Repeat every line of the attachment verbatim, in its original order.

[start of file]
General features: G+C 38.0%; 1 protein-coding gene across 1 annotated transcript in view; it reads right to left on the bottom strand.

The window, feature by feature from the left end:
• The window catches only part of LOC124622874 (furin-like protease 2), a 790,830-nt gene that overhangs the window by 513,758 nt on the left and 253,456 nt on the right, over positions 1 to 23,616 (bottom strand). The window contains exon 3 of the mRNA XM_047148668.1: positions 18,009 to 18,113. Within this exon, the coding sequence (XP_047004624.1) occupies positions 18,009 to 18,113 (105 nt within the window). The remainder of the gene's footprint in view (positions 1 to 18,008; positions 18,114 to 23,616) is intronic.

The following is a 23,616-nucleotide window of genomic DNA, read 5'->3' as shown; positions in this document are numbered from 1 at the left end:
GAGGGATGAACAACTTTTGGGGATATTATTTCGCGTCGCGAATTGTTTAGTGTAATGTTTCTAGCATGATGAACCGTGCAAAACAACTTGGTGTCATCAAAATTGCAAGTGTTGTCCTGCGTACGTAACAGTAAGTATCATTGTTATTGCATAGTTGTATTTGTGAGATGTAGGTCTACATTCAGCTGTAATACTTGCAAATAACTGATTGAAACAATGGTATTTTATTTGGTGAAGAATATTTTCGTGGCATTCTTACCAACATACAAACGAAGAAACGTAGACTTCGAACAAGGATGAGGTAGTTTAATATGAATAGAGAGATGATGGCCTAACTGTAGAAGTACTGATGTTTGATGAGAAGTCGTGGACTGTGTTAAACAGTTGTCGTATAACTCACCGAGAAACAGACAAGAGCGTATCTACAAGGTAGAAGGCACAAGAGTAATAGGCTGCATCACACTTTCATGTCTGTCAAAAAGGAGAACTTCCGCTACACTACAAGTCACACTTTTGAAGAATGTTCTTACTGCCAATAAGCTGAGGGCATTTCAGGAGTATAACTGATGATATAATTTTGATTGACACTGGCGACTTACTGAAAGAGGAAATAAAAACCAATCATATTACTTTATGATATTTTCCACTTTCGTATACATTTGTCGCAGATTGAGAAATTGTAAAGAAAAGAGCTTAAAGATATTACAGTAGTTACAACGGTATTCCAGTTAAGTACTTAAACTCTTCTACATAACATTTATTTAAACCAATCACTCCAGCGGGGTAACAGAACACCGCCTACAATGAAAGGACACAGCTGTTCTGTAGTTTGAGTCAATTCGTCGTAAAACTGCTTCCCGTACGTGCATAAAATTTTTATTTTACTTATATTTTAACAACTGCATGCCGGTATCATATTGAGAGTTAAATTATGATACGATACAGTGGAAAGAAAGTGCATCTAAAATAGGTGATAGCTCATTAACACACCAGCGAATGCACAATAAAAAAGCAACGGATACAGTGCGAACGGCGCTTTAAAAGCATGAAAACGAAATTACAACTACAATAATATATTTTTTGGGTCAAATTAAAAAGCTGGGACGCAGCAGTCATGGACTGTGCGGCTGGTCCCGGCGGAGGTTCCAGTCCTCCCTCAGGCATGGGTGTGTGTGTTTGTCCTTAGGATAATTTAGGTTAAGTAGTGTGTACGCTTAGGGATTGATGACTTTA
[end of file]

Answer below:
General features: G+C 38.0%; 1 protein-coding gene across 1 annotated transcript in view; it reads right to left on the bottom strand.

The window, feature by feature from the left end:
• The window catches only part of LOC124622874 (furin-like protease 2), a 790,830-nt gene that overhangs the window by 513,758 nt on the left and 253,456 nt on the right, over positions 1 to 23,616 (bottom strand). The window contains exon 3 of the mRNA XM_047148668.1: positions 18,009 to 18,113. Within this exon, the coding sequence (XP_047004624.1) occupies positions 18,009 to 18,113 (105 nt within the window). The remainder of the gene's footprint in view (positions 1 to 18,008; positions 18,114 to 23,616) is intronic.

The following is a 23,616-nucleotide window of genomic DNA, read 5'->3' as shown; positions in this document are numbered from 1 at the left end:
GAGGGATGAACAACTTTTGGGGATATTATTTCGCGTCGCGAATTGTTTAGTGTAATGTTTCTAGCATGATGAACCGTGCAAAACAACTTGGTGTCATCAAAATTGCAAGTGTTGTCCTGCGTACGTAACAGTAAGTATCATTGTTATTGCATAGTTGTATTTGTGAGATGTAGGTCTACATTCAGCTGTAATACTTGCAAATAACTGATTGAAACAATGGTATTTTATTTGGTGAAGAATATTTTCGTGGCATTCTTACCAACATACAAACGAAGAAACGTAGACTTCGAACAAGGATGAGGTAGTTTAATATGAATAGAGAGATGATGGCCTAACTGTAGAAGTACTGATGTTTGATGAGAAGTCGTGGACTGTGTTAAACAGTTGTCGTATAACTCACCGAGAAACAGACAAGAGCGTATCTACAAGGTAGAAGGCACAAGAGTAATAGGCTGCATCACACTTTCATGTCTGTCAAAAAGGAGAACTTCCGCTACACTACAAGTCACACTTTTGAAGAATGTTCTTACTGCCAATAAGCTGAGGGCATTTCAGGAGTATAACTGATGATATAATTTTGATTGACACTGGCGACTTACTGAAAGAGGAAATAAAAACCAATCATATTACTTTATGATATTTTCCACTTTCGTATACATTTGTCGCAGATTGAGAAATTGTAAAGAAAAGAGCTTAAAGATATTACAGTAGTTACAACGGTATTCCAGTTAAGTACTTAAACTCTTCTACATAACATTTATTTAAACCAATCACTCCAGCGGGGTAACAGAACACCGCCTACAATGAAAGGACACAGCTGTTCTGTAGTTTGAGTCAATTCGTCGTAAAACTGCTTCCCGTACGTGCATAAAATTTTTATTTTACTTATATTTTAACAACTGCATGCCGGTATCATATTGAGAGTTAAATTATGATACGATACAGTGGAAAGAAAGTGCATCTAAAATAGGTGATAGCTCATTAACACACCAGCGAATGCACAATAAAAAAGCAACGGATACAGTGCGAACGGCGCTTTAAAAGCATGAAAACGAAATTACAACTACAATAATATATTTTTTGGGTCAAATTAAAAAGCTGGGACGCAGCAGTCATGGACTGTGCGGCTGGTCCCGGCGGAGGTTCCAGTCCTCCCTCAGGCATGGGTGTGTGTGTTTGTCCTTAGGATAATTTAGGTTAAGTAGTGTGTACGCTTAGGGATTGATGACTTTA